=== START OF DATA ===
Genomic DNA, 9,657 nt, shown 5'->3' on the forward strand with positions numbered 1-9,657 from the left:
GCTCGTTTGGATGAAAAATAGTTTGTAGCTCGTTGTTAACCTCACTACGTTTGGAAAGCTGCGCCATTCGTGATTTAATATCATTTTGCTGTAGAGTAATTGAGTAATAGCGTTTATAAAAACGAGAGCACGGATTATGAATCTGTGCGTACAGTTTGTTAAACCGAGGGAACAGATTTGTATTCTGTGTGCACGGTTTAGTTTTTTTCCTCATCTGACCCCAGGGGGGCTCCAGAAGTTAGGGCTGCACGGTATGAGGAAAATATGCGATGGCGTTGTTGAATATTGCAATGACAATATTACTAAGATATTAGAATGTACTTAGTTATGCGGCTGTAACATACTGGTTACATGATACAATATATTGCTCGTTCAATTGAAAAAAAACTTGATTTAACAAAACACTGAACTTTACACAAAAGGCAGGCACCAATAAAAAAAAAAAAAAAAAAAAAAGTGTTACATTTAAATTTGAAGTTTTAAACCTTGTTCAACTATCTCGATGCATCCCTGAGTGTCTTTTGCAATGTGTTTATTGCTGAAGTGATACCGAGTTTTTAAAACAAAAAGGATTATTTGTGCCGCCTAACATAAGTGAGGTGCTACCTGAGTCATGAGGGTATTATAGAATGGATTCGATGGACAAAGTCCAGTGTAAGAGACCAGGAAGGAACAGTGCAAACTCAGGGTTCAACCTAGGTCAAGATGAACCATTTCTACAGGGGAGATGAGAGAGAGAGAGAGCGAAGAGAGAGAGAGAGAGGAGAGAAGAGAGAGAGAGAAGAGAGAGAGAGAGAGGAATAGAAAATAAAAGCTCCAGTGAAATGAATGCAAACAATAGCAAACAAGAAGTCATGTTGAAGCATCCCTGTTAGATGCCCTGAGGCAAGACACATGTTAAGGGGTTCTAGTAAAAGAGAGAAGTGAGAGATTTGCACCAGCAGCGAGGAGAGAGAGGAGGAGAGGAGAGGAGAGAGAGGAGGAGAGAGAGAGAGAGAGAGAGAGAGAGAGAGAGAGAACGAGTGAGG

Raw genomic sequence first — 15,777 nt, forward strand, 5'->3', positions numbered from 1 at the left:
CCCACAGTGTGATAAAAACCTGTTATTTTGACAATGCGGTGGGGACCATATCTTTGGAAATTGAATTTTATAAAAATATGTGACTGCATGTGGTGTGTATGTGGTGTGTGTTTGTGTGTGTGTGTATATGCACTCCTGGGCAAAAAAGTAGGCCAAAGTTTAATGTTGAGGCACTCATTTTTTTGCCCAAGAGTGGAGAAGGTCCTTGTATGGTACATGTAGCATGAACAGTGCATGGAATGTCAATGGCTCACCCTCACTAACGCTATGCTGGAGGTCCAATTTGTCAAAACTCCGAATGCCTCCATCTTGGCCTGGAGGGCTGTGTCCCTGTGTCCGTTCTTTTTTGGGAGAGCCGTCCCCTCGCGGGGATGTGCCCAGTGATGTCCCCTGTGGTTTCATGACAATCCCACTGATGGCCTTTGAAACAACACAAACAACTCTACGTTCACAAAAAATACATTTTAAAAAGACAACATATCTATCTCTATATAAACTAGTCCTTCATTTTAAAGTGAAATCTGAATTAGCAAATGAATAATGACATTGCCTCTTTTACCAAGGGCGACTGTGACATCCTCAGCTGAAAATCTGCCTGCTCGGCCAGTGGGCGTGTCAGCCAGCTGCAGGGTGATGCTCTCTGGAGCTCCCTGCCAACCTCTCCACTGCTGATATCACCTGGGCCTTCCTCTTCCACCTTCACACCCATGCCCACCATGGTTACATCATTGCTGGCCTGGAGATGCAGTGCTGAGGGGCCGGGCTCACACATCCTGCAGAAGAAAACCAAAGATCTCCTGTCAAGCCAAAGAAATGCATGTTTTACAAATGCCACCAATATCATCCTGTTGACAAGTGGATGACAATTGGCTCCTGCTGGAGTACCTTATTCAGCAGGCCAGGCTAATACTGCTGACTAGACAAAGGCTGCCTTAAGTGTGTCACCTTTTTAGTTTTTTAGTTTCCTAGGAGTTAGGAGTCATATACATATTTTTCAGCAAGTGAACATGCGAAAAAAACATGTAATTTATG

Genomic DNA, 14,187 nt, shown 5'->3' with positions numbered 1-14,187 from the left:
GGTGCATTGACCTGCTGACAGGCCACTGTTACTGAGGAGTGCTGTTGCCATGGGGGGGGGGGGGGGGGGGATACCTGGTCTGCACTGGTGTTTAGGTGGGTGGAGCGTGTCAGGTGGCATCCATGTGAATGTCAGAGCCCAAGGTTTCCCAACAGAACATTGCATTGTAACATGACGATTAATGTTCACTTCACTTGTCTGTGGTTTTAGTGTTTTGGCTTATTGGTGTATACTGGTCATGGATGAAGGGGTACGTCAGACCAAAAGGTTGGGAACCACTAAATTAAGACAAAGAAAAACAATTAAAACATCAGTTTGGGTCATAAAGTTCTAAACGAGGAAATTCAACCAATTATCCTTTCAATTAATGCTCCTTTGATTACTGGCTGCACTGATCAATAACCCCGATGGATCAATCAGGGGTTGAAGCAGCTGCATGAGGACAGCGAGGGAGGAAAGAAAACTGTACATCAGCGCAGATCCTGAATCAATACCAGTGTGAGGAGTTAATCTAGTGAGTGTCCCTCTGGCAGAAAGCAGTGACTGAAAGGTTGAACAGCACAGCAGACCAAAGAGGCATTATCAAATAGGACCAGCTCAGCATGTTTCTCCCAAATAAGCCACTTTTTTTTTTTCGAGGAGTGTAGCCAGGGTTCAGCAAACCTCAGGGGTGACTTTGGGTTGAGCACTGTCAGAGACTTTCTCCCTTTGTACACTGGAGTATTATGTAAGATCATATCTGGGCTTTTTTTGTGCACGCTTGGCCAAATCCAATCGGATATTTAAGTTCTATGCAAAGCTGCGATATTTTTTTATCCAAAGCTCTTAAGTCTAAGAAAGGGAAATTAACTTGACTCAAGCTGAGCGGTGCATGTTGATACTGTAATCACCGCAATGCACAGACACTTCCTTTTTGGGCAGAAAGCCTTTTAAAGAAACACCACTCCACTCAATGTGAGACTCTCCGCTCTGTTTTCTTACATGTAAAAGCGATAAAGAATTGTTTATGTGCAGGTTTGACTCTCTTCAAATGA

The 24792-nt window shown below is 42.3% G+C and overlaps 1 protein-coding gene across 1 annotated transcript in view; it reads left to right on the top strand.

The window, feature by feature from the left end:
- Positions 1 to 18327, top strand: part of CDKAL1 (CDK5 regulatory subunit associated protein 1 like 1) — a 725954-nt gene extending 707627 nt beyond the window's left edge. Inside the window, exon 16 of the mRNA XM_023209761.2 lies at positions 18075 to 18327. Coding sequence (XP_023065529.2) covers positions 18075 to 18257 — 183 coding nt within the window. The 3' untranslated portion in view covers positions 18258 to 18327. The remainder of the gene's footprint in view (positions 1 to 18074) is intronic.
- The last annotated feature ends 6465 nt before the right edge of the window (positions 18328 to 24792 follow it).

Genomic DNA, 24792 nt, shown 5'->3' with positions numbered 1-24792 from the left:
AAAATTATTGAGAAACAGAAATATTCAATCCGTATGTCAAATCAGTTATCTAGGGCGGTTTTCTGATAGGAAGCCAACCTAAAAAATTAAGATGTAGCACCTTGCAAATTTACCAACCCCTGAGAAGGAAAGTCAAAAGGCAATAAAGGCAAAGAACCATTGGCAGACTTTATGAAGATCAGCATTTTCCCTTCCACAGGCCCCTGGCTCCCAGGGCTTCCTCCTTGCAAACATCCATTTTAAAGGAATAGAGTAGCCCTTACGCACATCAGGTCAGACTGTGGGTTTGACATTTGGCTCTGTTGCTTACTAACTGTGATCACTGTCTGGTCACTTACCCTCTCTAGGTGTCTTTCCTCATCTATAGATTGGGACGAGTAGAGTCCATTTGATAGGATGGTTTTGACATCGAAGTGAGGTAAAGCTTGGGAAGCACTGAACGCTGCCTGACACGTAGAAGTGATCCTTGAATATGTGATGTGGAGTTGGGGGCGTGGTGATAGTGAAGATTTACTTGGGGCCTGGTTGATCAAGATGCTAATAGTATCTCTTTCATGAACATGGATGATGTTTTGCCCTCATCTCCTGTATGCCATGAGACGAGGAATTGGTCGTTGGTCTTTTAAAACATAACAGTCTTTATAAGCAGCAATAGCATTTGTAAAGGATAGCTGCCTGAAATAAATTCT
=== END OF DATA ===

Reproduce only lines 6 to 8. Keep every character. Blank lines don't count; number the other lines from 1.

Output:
GGTGCATTGACCTGCTGACAGGCCACTGTTACTGAGGAGTGCTGTTGCCATGGGGGGGGGGGGGGGGGGGATACCTGGTCTGCACTGGTGTTTAGGTGGGTGGAGCGTGTCAGGTGGCATCCATGTGAATGTCAGAGCCCAAGGTTTCCCAACAGAACATTGCATTGTAACATGACGATTAATGTTCACTTCACTTGTCTGTGGTTTTAGTGTTTTGGCTTATTGGTGTATACTGGTCATGGATGAAGGGGTACGTCAGACCAAAAGGTTGGGAACCACTAAATTAAGACAAAGAAAAACAATTAAAACATCAGTTTGGGTCATAAAGTTCTAAACGAGGAAATTCAACCAATTATCCTTTCAATTAATGCTCCTTTGATTACTGGCTGCACTGATCAATAACCCCGATGGATCAATCAGGGGTTGAAGCAGCTGCATGAGGACAGCGAGGGAGGAAAGAAAACTGTACATCAGCGCAGATCCTGAATCAATACCAGTGTGAGGAGTTAATCTAGTGAGTGTCCCTCTGGCAGAAAGCAGTGACTGAAAGGTTGAACAGCACAGCAGACCAAAGAGGCATTATCAAATAGGACCAGCTCAGCATGTTTCTCCCAAATAAGCCACTTTTTTTTTTTCGAGGAGTGTAGCCAGGGTTCAGCAAACCTCAGGGGTGACTTTGGGTTGAGCACTGTCAGAGACTTTCTCCCTTTGTACACTGGAGTATTATGTAAGATCATATCTGGGCTTTTTTTGTGCACGCTTGGCCAAATCCAATCGGATATTTAAGTTCTATGCAAAGCTGCGATATTTTTTTATCCAAAGCTCTTAAGTCTAAGAAAGGGAAATTAACTTGACTCAAGCTGAGCGGTGCATGTTGATACTGTAATCACCGCAATGCACAGACACTTCCTTTTTGGGCAGAAAGCCTTTTAAAGAAACACCACTCCACTCAATGTGAGACTCTCCGCTCTGTTTTCTTACATGTAAAAGCGATAAAGAATTGTTTATGTGCAGGTTTGACTCTCTTCAAATGA

The 24792-nt window shown below is 42.3% G+C and overlaps 1 protein-coding gene across 1 annotated transcript in view; it reads left to right on the top strand.

The window, feature by feature from the left end: